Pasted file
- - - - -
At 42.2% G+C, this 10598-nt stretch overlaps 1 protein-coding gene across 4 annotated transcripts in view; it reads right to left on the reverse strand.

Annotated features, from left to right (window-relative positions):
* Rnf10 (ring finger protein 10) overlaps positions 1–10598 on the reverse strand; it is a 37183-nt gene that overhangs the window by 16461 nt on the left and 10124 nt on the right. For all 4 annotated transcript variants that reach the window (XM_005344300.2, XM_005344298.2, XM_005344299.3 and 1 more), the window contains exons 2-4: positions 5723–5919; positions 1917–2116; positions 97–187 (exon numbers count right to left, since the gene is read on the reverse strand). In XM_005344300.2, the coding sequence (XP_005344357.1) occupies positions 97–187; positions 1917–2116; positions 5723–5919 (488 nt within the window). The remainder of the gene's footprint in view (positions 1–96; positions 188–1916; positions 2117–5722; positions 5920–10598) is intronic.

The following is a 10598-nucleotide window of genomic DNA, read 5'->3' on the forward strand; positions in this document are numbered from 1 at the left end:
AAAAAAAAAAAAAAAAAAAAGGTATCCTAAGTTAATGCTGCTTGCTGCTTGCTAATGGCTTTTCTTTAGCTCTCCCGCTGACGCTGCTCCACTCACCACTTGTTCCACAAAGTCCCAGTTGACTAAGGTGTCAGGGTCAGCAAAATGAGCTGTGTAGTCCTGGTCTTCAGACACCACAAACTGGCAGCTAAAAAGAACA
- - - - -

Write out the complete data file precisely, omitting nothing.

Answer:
At 42.2% G+C, this 10598-nt stretch overlaps 1 protein-coding gene across 4 annotated transcripts in view; it reads right to left on the reverse strand.

Annotated features, from left to right (window-relative positions):
* Rnf10 (ring finger protein 10) overlaps positions 1–10598 on the reverse strand; it is a 37183-nt gene that overhangs the window by 16461 nt on the left and 10124 nt on the right. For all 4 annotated transcript variants that reach the window (XM_005344300.2, XM_005344298.2, XM_005344299.3 and 1 more), the window contains exons 2-4: positions 5723–5919; positions 1917–2116; positions 97–187 (exon numbers count right to left, since the gene is read on the reverse strand). In XM_005344300.2, the coding sequence (XP_005344357.1) occupies positions 97–187; positions 1917–2116; positions 5723–5919 (488 nt within the window). The remainder of the gene's footprint in view (positions 1–96; positions 188–1916; positions 2117–5722; positions 5920–10598) is intronic.

The following is a 10598-nucleotide window of genomic DNA, read 5'->3' on the forward strand; positions in this document are numbered from 1 at the left end:
AAAAAAAAAAAAAAAAAAAAGGTATCCTAAGTTAATGCTGCTTGCTGCTTGCTAATGGCTTTTCTTTAGCTCTCCCGCTGACGCTGCTCCACTCACCACTTGTTCCACAAAGTCCCAGTTGACTAAGGTGTCAGGGTCAGCAAAATGAGCTGTGTAGTCCTGGTCTTCAGACACCACAAACTGGCAGCTAAAAAGAACA